Fantasia isn’t merely a celebration of new titles, however (the barely remembered 1976 TV sequel Look What Happened to Rosemary’s Baby was feted with a theatrical screening on an ultra-rare 16mm print). Having a few hours to kill before a later movie, I decided to catch up with a film I’d managed (and actively tried) to avoid my entire life: First Blood, aka the first Rambo flick, directed by famed Canadian Ted Kotcheff. Kotcheff was on hand for the screening, as he was being honored with a trailblazer award by the festival (his 1974 The Apprenticeship of Duddy Kravitz screened the following day). As not much of a Sylvester Stallone acolyte, First Blood, presented in a new 4K restoration, was nonetheless something of a revelation for me: smart, emotionally complex, and filled with exaggerated but practical action scenarios that the human eye could actually process. The film had a weight to it (the burden of a failed war and a country ashamed of its dire past) that played against the testosterone-driven stereotype I had always believed the lead character to be. When it comes to Stallone going to battle against Tony Award-winning antagonists, I’ll gladly choose Brian Dennehy and this film over John Lithgow and Cliffhanger.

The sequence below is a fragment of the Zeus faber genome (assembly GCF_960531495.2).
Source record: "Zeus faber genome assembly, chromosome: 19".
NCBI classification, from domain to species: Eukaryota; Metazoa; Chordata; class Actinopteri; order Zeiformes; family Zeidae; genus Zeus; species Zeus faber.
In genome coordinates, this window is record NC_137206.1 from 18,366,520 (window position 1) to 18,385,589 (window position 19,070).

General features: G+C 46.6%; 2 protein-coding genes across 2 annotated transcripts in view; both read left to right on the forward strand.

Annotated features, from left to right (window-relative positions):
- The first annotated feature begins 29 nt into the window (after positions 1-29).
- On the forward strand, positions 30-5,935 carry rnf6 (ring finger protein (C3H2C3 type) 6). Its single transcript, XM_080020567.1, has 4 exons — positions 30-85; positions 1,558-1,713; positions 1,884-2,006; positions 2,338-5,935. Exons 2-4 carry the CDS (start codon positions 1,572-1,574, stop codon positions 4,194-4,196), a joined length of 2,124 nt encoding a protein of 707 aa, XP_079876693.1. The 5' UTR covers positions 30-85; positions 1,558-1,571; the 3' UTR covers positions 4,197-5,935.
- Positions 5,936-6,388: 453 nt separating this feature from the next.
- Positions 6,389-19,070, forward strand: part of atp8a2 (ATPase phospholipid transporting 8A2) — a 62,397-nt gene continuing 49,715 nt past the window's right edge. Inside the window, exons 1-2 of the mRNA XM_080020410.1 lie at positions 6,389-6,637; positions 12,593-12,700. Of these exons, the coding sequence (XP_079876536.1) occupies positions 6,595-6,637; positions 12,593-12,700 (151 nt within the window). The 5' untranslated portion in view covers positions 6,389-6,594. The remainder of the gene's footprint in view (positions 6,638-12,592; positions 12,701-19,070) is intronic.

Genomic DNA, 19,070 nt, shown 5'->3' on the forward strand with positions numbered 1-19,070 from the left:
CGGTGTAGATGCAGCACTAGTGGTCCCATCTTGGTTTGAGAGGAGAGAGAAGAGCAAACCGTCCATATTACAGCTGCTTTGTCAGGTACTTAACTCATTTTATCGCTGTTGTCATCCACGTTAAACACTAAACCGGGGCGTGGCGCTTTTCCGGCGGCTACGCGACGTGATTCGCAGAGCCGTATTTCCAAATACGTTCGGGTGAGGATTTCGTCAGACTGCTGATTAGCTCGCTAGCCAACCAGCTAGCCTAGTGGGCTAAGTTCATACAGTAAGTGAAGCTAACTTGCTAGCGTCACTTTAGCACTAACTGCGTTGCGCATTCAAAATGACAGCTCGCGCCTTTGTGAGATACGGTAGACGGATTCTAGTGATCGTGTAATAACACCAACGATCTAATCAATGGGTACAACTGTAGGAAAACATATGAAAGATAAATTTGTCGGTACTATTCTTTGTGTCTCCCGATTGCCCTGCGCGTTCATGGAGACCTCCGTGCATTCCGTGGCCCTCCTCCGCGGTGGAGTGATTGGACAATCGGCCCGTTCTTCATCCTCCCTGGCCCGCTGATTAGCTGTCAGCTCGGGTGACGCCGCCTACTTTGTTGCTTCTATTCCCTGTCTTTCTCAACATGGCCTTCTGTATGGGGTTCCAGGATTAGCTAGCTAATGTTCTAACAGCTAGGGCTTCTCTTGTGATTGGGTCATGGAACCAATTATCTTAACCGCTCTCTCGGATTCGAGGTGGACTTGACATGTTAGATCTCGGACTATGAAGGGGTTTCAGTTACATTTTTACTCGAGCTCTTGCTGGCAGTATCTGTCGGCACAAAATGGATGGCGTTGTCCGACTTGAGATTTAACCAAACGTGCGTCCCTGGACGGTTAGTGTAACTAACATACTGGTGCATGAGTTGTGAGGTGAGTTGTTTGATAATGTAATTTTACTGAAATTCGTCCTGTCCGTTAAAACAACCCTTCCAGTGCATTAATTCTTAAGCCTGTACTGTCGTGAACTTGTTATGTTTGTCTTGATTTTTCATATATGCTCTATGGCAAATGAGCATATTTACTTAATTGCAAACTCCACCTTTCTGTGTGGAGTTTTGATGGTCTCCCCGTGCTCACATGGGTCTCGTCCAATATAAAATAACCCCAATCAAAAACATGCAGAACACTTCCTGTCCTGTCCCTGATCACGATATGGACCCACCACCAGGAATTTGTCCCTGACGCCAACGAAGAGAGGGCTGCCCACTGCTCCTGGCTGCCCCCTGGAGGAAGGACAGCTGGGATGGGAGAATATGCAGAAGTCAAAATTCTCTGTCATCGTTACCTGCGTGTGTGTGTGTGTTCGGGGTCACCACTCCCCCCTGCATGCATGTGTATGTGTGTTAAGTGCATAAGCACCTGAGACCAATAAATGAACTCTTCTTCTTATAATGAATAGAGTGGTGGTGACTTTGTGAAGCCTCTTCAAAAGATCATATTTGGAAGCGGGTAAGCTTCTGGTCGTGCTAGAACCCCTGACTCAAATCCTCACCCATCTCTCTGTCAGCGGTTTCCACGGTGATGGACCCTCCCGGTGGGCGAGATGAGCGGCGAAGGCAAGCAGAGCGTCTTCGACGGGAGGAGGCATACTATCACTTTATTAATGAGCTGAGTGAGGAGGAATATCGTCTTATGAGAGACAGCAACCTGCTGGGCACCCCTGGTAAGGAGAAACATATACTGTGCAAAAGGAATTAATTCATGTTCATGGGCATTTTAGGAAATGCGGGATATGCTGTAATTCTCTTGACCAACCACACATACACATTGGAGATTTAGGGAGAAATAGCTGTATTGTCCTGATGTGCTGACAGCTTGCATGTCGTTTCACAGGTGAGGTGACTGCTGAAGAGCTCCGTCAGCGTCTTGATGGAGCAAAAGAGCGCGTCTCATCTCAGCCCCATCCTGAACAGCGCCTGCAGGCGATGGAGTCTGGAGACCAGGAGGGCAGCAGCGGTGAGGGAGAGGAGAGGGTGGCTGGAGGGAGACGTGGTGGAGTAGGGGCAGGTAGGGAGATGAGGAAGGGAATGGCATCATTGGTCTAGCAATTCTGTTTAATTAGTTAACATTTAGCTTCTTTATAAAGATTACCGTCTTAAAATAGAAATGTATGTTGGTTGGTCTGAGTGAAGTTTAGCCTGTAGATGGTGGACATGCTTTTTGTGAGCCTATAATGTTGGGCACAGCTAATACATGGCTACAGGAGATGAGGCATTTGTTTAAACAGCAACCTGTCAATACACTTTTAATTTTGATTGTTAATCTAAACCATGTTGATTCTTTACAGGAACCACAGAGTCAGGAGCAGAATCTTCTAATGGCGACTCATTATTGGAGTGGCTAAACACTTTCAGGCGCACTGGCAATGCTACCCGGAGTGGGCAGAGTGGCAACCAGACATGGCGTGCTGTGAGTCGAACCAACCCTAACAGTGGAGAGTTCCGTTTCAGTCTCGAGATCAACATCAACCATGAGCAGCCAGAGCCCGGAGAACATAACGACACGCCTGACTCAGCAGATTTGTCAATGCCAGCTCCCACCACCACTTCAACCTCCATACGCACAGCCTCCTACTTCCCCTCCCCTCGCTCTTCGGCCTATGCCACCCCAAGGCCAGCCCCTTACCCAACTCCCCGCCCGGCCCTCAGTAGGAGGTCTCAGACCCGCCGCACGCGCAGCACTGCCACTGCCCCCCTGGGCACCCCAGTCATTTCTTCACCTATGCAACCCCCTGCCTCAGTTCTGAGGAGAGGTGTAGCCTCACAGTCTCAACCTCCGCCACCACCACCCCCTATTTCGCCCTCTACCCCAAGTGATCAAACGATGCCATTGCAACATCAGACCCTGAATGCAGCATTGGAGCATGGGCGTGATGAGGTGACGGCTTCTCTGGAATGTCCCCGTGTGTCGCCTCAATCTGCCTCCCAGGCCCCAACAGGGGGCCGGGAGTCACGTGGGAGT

Directly from John Rambo I hopped across the street to catch the world premiere of Ready or Not, the mid-level budget splatter-comedy that features what amounts to a female Rambo of its own. Presented by the filmmaking collective Radio Silence (directors Tyler Gillett and Matt Bettinelli-Olpin and executive producer Chad Villella), Ready or Not is now in theaters and felt, upon its world premiere amongst a raucous Fantasia crowd, like the type of film built to discover a loyal fanbase. In other words, it was a perfect fit for this festival. Here’s hoping similar cults are birthed and nourished in Montreal next year.